Sergio Garcia wins Sanderson Farms Championship with winning putt with his eyes closed

Sergio Garcia hadn’t had a win on the PGA Tour since the 2017 Masters. As he rolled in the three-foot putt to seal the Sanderson Farms Championship in Mississippi on Sunday, the cameras showed the 40-year-old had his eyes closed.

It is part of a technique change the Spaniard has adopted to try to improve his putting.

“I would love to putt with my eyes open, but I feel like my stroke is more consistent when I kind of try to forget about it and just kind of feel it,” he said earlier in the tournament.

“Sometimes I feel like I have it under control and I’m like: ‘Well let’s go back to like I practice normal’ and it feels good. But when it comes down to the tournament, it just doesn’t feel quite the same so I would say I putt with my eyes closed 75% of the time.”

Garcia said he even putted with his eyes closed in winning the 2017 Masters.

The birdie on the final hole gave Garcia the one-shot victory at the Country Club of Jackson over American Peter Malnati, who came from five shots behind after carding a career-best 63.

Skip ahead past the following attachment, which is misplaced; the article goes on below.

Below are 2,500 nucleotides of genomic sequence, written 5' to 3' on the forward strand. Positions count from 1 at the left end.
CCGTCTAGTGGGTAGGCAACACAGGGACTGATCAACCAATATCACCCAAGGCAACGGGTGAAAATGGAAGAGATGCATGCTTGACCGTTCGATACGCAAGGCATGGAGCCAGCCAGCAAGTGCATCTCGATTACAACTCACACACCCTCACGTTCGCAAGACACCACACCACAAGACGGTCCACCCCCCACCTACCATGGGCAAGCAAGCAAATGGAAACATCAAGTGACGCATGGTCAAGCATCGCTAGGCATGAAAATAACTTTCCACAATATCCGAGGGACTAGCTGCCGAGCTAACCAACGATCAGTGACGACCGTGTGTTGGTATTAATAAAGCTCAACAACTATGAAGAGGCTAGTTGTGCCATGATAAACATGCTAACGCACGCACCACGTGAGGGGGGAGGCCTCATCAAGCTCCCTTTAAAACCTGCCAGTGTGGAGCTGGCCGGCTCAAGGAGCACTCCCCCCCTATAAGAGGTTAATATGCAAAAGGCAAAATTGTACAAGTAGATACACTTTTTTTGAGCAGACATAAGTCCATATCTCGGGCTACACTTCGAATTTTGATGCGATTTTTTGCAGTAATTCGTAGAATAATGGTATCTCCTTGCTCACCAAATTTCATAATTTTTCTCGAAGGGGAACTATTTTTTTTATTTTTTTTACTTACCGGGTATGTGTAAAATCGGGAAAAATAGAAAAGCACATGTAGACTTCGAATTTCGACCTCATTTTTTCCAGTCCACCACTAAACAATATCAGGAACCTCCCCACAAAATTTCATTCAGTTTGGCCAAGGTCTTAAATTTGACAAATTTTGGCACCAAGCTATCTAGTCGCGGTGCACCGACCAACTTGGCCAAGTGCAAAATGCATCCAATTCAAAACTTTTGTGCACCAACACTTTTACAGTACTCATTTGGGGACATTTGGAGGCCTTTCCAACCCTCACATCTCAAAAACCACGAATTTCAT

It was Garcia’s first PGA Tour victory since becoming a father to his two children — he has won on the European Tour — but upon his return to the top of the leaderboard, Garcia’s thoughts turned to the family members he has lost during the coronavirus pandemic.

“My father has a lot of family in Madrid,” Garcia said after. “He’s one of nine siblings, and unfortunately we lost two of his brothers because of Covid, one at the beginning, Uncle Paco, and one just last Saturday actually … Uncle Angel.

“You know, it’s sad. It’s sad. And I know that a lot of families have lost a lot more people, but you never want to lose anyone like that, and I wanted to win this for them.”

Garcia has struggled for form since his last victory in golf, which came at the KLM Open last year. He had only one top 10 finish since golf resumed in June and he missed the cut in three of his four tournaments coming into the Sanderson Farms Championship.

But his unusual putting technique gave him the 11th PGA Tour of his career. Garcia now has won at least once worldwide in each of his last 10 years, a streak he shares with Justin Rose.

Garcia lines up a putt on the 16th green.
“I was believing in myself the whole week,” Garcia said.

“I obviously hit a bad putt on six for par, but I stuck with it, I kept going, I kept believing, I kept telling myself you’re doing great, just keep doing what you’re doing, it’s great. You’re not going to make every single putt.”

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